Supervision, Direction or Control? HMRC Guidance Published
As of 6 April 2016, much-discussed changes to travel and subsistence relief have taken effect.
Travel and subsistence expenses are tax deductible if they are incurred in connection with qualifying business travel. As of 6 April 2016, where a worker personally provides services to another person under an arrangement involving an employment intermediary, each assignment is now to be treated as a separate employment (such that the worker will not benefit from travel and subsistence relief). This will only apply where the worker is under the supervision, direction or control (SDC) of any person, or the right of SDC.
HMRC has published updated guidance on the meaning of SDC in the Income Tax (Earnings and Pensions) Act 2003 (ITEPA). The guidance can be viewed on the following link:
There is no legal definition of the meaning of SDC. The words therefore take their ‘ordinary meaning’ and the new guidance provides further clarification as to how HMRC will interpret them and determine whether the SDC test is met.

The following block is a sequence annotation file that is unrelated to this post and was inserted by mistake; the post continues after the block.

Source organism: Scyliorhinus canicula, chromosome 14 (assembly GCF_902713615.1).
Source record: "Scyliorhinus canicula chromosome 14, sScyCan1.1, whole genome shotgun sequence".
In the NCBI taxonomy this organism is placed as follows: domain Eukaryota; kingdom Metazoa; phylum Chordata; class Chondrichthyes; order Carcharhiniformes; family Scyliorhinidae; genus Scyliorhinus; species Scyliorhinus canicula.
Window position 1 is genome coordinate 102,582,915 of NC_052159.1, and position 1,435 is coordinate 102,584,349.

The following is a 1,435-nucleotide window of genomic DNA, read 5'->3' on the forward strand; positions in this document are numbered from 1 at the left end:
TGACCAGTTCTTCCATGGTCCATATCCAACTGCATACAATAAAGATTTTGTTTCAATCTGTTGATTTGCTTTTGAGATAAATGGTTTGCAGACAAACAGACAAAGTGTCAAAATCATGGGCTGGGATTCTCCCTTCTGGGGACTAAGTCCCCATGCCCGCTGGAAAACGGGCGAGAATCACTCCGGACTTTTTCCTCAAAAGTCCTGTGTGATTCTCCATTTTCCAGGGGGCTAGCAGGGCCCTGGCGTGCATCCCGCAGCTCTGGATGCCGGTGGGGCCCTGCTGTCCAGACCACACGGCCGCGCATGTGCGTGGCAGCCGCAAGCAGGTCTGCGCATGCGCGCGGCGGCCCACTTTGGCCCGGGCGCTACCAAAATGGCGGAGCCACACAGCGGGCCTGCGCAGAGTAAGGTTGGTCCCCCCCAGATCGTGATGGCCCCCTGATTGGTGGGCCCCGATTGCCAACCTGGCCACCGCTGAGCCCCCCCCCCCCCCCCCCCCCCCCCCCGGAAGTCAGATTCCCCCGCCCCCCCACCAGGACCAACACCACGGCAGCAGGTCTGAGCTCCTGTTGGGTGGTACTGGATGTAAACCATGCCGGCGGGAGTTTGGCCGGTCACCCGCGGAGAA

According to the guidance, HMRC considers that those who work in a regulatory environment, including health care workers such as doctors and nurses, social workers and social work assistants, teachers and teaching assistants, will be subject to SDC.
In addition, the guidance provides updates for agency workers and detailed examples of the conditions which must be met in order for the agency legislation to apply. The guidance clarifies that the conditions can still be met when the contract between the client and the agency does not specifically name which workers are to personally provide their services.
It remains to be seen just how great an effect the changes to travel and subsistence relief will have on the recruitment sector and agency workers.
This bulletin is for general guidance purposes only and should not be used for any other purpose.
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